While the adoption of smart cards has strengthened security for physical, in-store transactions, criminals are now targeting online retailers more often because they allow for CNP transactions. In fact, according to a 2018 study by Javelin Strategy & Research, CNP fraud is now 81 percent more likely than card-present fraud.

Fraudulent CNP transactions can be difficult to detect in an online environment. Criminals can make purchases so quickly that most consumers won’t notice their account has been breached until they’ve incurred unauthorized charges on a fraudulent purchase.

In many cases, criminals will test card information on multiple retail sites, determine why it was declined, and then use process of elimination to track down any additional information they may need. They can also use virtual private networks (VPNs) to hide their location.

Online retailers are also vulnerable to friendly fraud. That’s because card networks like Mastercard and Visa have “zero-liability policies,” so consumers usually don’t have to pay when they’re victimized. As a result, criminals (or unscrupulous consumers) can make a purchase then dispute the charges, claiming they never received the item or didn’t place the order.

Credit card purchase protection

Savvy online retailers can reduce theft by implementing robust credit card purchase protection. Here are a few suggested strategies:

  • If you’re still using an outdated legacy system, upgrade to POS and CRM systems to help reduce risks by closing security vulnerabilities.
  • Ensure you’re in compliance with the Payment Card Industry Data Security Standard (PCI DSS). It lists several guidelines, including changing default passwords on all equipment, encrypting cardholder data, and establishing an active firewall between the internet and systems that store data. PCI DSS also calls for limiting physical access to credit card information and creating unique IDs for users who handle credit card data.
  • Institute Card Verification Value (CVV), which checks the three- or four-digit security code printed on cards to ensure users are legitimate. Payment processing systems can automatically verify these numbers and confirm or reject the validity of a user.
  • Adopt tools that watch for red flags like: different billing and delivery addresses, multiple orders to one person via different cards, multiple bulk orders paid using the same card, or a sudden increase in order volume.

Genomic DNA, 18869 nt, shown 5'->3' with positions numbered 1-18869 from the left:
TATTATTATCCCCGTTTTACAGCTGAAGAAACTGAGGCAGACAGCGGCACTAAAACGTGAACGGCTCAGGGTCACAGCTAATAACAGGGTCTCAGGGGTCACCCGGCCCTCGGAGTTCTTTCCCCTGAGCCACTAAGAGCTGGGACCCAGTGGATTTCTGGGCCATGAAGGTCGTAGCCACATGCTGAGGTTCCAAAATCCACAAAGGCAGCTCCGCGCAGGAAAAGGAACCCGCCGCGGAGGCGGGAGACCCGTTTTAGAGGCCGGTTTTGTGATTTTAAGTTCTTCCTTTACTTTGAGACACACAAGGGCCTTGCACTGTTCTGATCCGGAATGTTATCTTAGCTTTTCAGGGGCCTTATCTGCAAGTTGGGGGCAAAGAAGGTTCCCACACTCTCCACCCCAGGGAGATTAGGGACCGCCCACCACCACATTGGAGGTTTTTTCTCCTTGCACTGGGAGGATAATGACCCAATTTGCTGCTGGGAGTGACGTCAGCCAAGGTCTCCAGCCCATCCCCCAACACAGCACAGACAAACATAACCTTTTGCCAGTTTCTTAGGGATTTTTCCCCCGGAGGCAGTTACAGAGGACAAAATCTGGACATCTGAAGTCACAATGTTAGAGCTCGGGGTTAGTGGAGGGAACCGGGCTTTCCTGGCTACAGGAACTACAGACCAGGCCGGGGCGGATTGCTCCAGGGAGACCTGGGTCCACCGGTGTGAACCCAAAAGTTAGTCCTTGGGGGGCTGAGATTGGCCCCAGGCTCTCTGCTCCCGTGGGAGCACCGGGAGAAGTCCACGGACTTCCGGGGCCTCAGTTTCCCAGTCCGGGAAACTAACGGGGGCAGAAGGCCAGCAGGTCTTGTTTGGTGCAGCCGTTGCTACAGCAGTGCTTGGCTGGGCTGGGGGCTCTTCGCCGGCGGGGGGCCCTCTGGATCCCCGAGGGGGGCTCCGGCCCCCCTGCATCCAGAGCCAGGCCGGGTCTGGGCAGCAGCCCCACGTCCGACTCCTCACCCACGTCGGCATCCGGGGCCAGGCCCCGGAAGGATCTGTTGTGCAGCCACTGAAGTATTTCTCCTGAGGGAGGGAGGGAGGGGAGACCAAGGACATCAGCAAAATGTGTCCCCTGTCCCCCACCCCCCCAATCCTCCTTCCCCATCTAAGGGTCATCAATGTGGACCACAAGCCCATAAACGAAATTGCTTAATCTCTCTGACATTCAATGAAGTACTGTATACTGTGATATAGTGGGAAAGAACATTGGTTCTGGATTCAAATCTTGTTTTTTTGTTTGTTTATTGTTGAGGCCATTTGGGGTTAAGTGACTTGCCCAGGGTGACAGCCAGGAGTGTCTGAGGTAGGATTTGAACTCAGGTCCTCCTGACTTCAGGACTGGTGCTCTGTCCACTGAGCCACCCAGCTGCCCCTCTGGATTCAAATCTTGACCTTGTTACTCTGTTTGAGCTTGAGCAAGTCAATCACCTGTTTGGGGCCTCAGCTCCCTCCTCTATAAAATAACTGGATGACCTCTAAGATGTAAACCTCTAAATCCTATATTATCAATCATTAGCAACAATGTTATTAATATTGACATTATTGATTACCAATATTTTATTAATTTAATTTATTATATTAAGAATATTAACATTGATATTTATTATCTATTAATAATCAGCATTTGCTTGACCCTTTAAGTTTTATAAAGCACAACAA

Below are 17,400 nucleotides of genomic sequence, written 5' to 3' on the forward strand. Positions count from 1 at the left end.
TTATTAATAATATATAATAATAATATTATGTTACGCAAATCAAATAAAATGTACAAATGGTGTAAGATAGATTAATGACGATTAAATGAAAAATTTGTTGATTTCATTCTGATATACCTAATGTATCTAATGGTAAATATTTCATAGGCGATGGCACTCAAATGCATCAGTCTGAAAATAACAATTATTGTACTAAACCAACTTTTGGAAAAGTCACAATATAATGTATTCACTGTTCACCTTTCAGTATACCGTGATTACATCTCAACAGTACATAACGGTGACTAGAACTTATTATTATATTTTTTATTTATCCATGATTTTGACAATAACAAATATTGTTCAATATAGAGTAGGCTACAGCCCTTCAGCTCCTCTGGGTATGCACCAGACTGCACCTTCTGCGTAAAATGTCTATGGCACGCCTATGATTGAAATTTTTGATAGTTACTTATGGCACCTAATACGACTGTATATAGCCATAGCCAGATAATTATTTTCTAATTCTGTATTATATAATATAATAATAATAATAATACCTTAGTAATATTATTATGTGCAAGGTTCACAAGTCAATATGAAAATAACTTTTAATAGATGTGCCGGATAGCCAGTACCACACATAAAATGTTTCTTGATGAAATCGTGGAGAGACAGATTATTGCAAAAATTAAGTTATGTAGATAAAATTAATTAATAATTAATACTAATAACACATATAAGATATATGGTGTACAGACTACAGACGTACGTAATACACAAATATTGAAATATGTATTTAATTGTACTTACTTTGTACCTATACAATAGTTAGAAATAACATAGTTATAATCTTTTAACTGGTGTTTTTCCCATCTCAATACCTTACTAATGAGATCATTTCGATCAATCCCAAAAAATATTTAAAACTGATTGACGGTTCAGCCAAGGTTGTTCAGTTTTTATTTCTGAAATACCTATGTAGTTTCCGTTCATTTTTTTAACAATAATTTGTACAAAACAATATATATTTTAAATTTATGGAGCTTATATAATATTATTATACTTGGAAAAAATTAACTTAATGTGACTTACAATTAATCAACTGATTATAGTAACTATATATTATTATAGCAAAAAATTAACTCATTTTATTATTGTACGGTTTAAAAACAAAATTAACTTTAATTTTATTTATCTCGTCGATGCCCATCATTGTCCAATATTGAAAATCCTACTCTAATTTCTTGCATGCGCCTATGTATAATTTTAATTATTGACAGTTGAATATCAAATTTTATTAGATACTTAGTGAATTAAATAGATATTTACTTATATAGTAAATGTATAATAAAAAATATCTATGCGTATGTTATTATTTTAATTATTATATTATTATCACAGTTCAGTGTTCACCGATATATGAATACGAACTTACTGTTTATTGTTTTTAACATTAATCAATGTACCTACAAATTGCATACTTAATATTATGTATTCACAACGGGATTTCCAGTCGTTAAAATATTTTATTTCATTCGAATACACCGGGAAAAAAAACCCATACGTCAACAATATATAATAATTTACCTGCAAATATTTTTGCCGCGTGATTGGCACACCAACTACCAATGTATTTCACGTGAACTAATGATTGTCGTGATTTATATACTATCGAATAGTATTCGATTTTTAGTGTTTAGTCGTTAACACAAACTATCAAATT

• Consider other fraud protection platforms, like Address Verification Services (AVS), which confirm a cardholder’s billing address with the card issuer.

Invest in credit card fraud detection technology

Prevent and deter theft before it occurs by adopting a fraud prevention strategy that proactively monitors transaction activity in real time. Investing in credit card fraud management technology helps your online retail business mitigate risk, reduce the cost of fraud, and protect your brand’s reputation.

According to Experian’s 2020 Global Identity and Fraud Report, nearly 90 percent of customers say their perception of a business improves when the company makes investments to improve the customer experience—which includes security.

Several new technologies can help online retailers identify their vulnerabilities and mitigate the risks of credit card fraud. Many now use secured data storage and data encryption to ensure the information they gather is secure. Also, data enrichment tools can aggregate data points to monitor for suspicious transactions.

Get started with fraud protection

While criminals are always looking for ways to outwit security, AI-enabled solutions continuously learn and adapt to help stay one step ahead of them.

The best solutions tap into a fraud protection network to identify the latest trends. They also use device fingerprinting to determine where transactions originate and how they align with prior purchase data. These solutions can also protect against bots with stolen credentials that gain access to accounts.

Microsoft Dynamics 365 Fraud Protection can help online retailers diagnose transactions, evaluate fraud potential, and protect businesses with customizable rules to obtain recommendations for e-commerce transaction decisions.